Meet production involves cooking chemicals and medicines to produce the drug. The byproduct of the cooking process creates foul odors, which often smell eke rotten eggs, cat urine, ammonia, ether, paint thinner or other solvents. The home might smell from the outside and the odors inside will be particularly strong in an active lab. Odors will likely linger in former labs as well. Meet producers use many materials to cook the drugs, and the garbage coming from the suspected house often can indicate a meet lab’s presence. People who suspect a meet lab is nearby should keep an eye out for a large quantity of specific items.
These include the equipment needed to cook the meet: flasks, rubber tubing, funnels, clamps, fastbacks, rubber or latex loves and camp stove fuel (Harkin, 2013). Also, look for packaging of ingredients used in meet production: paint thinner, cold or allergy medications, alcohol, acetone, antifreeze, used lithium batteries and rock salt. Evidence Of a meet lab also can be deduced from common household items that appear in garbage with signs of unusual use. For example, coffee filters stained red or holding a powdery substance often point to meet lab use, as do soda bottles that have tubing coming from them (Phalange, 2013).
All of this garbage might be bagged and placed for pickup each week, but items threw about the property also can point to a meet lab. Some cookers also modify the home’s ventilation because of the odors created. If there are an unusually high number of fans or blowers in windows, or if the windows are open regularly even in cold weather, this can indicate a meet lab’s presence. The byproducts of meet are deadly, and the chemicals that go into making it are caustic. Some cookers will dispose of the byproducts in the yard, and this kills off all vegetation in the area and creates black patches in the yard (Phalange, 2013).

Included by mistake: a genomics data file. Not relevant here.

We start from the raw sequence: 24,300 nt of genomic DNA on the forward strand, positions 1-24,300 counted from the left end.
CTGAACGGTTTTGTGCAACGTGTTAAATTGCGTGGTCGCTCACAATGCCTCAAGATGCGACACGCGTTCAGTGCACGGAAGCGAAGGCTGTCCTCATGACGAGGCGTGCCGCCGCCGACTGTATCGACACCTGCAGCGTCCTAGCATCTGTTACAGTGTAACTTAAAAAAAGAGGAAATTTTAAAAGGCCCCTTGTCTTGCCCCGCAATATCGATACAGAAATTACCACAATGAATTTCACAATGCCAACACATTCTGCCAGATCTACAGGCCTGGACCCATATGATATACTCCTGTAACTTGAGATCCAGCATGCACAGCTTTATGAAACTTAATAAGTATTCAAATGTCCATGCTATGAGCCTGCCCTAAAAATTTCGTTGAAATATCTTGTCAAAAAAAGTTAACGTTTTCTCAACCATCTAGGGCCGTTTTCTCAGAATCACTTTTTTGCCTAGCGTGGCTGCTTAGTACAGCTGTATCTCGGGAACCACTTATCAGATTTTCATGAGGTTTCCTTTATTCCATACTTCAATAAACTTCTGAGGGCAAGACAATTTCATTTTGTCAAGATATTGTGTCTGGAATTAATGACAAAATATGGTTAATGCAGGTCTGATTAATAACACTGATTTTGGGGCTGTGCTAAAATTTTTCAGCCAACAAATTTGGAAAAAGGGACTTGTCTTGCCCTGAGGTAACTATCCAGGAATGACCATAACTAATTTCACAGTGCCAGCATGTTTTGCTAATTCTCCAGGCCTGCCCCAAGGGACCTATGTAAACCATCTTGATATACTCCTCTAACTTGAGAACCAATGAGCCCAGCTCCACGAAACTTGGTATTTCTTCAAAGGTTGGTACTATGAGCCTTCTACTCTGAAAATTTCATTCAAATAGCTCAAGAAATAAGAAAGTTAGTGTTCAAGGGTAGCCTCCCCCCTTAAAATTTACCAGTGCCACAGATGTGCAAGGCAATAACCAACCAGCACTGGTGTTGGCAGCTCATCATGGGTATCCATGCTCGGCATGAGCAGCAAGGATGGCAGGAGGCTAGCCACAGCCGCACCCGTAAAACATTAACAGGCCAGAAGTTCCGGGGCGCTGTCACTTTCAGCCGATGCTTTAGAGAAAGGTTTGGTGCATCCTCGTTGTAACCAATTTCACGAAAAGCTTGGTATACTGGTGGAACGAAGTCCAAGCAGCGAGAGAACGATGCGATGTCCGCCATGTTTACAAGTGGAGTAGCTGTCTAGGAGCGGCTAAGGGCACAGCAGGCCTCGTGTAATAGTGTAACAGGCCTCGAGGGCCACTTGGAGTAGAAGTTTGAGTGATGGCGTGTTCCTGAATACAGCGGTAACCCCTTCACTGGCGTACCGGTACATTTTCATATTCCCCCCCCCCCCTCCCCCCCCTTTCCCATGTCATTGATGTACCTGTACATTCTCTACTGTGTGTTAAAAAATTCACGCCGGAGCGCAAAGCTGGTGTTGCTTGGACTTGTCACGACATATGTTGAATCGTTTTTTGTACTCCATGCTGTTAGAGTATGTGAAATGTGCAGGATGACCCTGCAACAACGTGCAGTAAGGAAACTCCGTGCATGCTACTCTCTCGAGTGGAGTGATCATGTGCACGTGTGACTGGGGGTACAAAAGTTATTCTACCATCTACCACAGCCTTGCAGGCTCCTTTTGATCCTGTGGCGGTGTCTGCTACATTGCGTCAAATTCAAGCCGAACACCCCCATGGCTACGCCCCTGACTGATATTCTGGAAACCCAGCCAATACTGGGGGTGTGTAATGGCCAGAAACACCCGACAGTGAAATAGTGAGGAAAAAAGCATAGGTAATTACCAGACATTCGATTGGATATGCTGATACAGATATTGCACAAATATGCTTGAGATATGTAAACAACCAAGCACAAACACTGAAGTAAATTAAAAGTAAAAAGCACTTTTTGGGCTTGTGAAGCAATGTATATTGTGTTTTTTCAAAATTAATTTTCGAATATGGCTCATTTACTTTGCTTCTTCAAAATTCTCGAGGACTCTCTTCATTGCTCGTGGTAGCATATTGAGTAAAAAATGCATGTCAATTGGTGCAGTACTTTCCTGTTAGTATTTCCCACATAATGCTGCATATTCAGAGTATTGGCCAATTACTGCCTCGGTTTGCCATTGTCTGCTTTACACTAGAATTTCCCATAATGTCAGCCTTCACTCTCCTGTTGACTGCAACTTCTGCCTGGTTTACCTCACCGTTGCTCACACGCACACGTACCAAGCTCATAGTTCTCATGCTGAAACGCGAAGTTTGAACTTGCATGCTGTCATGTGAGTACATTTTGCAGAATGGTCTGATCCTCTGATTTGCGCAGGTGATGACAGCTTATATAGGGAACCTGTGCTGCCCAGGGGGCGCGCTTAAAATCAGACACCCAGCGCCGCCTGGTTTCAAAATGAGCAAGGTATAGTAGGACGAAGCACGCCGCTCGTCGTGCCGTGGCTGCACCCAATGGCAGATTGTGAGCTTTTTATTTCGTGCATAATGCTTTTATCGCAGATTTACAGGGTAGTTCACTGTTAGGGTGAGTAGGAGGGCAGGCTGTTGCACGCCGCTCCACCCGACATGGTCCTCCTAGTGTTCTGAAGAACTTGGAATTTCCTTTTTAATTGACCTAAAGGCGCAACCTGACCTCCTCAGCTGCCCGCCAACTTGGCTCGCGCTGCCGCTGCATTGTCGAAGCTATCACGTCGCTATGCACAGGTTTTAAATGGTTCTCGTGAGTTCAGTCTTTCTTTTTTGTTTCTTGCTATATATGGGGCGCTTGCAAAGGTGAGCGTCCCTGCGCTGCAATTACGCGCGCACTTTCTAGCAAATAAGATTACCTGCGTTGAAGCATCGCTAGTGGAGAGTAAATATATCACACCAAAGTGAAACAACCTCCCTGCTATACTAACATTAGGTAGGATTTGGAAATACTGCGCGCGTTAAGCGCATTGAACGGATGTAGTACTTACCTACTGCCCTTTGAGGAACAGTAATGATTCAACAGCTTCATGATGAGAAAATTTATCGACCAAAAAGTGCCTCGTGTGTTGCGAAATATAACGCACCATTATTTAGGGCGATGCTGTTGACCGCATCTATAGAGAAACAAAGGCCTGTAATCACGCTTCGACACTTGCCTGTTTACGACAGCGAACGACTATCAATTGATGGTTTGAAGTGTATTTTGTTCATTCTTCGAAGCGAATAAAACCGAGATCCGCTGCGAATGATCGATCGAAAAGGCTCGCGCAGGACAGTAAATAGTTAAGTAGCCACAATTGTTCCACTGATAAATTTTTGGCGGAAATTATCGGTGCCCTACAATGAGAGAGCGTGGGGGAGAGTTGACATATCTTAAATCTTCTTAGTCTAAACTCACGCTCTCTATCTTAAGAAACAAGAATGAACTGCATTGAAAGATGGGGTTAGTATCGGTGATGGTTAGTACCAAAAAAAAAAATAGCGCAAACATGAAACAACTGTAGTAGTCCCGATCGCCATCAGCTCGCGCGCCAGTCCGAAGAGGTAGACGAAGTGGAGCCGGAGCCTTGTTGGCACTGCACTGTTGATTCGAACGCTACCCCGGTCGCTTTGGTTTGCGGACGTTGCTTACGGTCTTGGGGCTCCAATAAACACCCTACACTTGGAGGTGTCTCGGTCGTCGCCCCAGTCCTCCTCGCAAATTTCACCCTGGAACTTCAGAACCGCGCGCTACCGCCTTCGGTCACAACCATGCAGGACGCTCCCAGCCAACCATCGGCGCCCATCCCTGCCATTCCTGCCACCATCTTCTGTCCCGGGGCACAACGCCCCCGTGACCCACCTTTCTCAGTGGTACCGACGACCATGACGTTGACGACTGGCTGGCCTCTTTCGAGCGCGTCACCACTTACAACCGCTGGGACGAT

The physical symptoms of having a meet lab close by are well documented. Not only is the risk of dying from an explosion or fire more prevalent with so many caustic chemicals in close proximity, regularly inhaling the range of chemicals needed to make meet can produce symptoms like migraines, kidney problems, burning eyes, a ticklish throat, respiratory ailments and even cancer, after prolonged exposure (Harking, 2013). A New York Times article in 2009 points the finger at a home’s former meet producers as the reason why the current inhabitants were getting sick.
Cleaning Former Meet Lab Property The incidence of clandestine drug laboratories has grown dramatically in the sat 10 years. For example, in Fiscal Year 1992, the Idea’s National Clandestine Laboratory Cleanup Program funded approximately 400 removal actions, and by fiscal year 2001 , the DEAD Program funded funded more than 6,400 removal actions (US Dept. Of Justice, 2003). Health experts know very little about the long-term effects of exposure to contaminants left at a former meet lab. The chemicals used can leave a residue in the wallboard’s, floors, draperies and furniture.